The amendment to section 31(1) in effect makes the Govt bound by the resolution plan once the resolution plan is approved and passed by the Adjudicating Authority. Thus once a resolution plan is approved, the Government cannot raise any further claims against the Corporate Debtor and will be bound by such a plan.
The another provision is Section 238 of the IBC
238: The provisions of this Code shall have effect, notwithstanding anything inconsistent therewith contained in any other law for the time being in force or any instrument having effect by virtue of any such law."
According to section 238, the Code shall prevail over any other provision or law contrary or inconsistent with any of its provisions.
In light of the above, two provisions and scheme of the IBC an analysis is made in this Article on the "Binding Effect of the Resolution Plans" once approved by the Adjudicating Authority by referring to the catena of decisions of the Hon'ble Supreme Court and NCLT & NCLAT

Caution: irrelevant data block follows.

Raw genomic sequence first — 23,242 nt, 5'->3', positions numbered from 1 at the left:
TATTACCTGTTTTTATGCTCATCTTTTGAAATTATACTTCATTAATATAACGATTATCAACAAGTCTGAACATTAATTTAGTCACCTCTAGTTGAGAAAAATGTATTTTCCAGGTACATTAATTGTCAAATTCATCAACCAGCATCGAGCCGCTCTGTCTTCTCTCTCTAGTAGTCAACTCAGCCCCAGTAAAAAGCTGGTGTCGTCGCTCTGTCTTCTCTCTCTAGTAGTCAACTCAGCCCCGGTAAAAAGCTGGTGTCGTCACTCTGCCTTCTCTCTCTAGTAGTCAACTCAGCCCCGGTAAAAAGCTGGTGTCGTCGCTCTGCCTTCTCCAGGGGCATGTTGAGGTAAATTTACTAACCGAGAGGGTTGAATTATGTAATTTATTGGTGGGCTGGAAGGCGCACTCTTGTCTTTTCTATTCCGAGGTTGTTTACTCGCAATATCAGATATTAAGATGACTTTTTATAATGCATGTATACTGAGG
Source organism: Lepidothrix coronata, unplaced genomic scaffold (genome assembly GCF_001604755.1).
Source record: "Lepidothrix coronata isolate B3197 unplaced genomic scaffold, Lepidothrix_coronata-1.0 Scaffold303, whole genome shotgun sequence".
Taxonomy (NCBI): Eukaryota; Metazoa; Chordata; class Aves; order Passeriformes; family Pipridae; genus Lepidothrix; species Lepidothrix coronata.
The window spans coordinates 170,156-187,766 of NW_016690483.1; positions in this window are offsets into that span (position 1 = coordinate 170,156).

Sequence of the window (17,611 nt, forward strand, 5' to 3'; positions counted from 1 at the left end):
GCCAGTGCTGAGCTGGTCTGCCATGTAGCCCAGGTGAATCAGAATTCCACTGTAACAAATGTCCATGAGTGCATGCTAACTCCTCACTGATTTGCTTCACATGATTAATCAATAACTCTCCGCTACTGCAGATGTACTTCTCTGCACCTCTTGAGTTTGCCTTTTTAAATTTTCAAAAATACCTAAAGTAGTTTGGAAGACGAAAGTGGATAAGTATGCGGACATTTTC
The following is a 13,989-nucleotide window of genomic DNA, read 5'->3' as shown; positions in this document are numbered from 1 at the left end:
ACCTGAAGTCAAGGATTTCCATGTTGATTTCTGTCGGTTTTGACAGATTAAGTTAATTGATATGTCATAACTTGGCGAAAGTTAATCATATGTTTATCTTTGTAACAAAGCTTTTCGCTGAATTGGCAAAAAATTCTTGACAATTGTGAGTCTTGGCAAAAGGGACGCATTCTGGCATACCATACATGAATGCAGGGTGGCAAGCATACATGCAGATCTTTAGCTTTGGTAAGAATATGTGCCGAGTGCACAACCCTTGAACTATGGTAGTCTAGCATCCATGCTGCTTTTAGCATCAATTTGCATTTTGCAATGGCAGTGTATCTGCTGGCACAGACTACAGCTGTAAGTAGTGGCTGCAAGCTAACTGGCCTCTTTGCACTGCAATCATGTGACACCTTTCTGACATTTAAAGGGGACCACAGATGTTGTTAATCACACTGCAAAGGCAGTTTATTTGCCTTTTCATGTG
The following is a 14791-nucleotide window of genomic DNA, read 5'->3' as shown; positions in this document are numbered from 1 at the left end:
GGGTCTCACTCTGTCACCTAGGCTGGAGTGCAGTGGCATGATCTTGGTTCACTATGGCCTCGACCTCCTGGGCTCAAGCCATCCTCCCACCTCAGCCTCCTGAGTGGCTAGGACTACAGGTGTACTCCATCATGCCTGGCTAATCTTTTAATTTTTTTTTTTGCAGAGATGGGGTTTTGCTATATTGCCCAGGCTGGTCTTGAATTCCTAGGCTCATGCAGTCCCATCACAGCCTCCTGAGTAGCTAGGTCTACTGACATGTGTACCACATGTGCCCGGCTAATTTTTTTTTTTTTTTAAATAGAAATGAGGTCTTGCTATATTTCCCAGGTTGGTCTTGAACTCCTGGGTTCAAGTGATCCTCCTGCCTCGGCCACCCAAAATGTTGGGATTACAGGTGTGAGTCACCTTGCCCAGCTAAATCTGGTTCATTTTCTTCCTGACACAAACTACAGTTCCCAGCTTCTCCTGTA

A. In the case of of Committee of Creditors of Essar Steels Limited vs Satish Kumar Gupta & ors2, the Hon'ble Supreme Court made the following observations while dealing with the Resolution Plan approved by the Adjudicating Authority (NCLT).
i. The decision of Appellate Authority (NCLAT) that claims which exist apart from those decided on merits by the Resolution Professional and by the Adjudicating Authority can now be decided by an appropriate Forum in terms of Section 60(6) of the Code, militates against the rationale of Section 31 of the Code;
ii. A successful Resolution Application cannot be suddenly faced with "un-decided" claims after the Resolution Plan submitted by him has been accepted as this would amount to a "hydra head popping up" which would throw into uncertainty amounts payable by the prospective Resolution Applicant who successfully took over the business of the Corporate Debtor.
iii. All claims must be submitted to and decided by the Resolution Professional so that a prospective Resolution Applicant knows exactly what has to be paid in order it may then take over and run the business of the Corporate Debtor.
B. In M/s Innovative Industries Limited v. ICICI Bank Limited & Anr3 case, the Hon'ble Supreme Court held that IBC is a parliamentary law and is an exhaustive Code on the subject matter of insolvency in relation to the corporate entities. The Supreme Court held that the non-obstante clause of the IBC will prevail over any State laws. The Hon'ble Court held :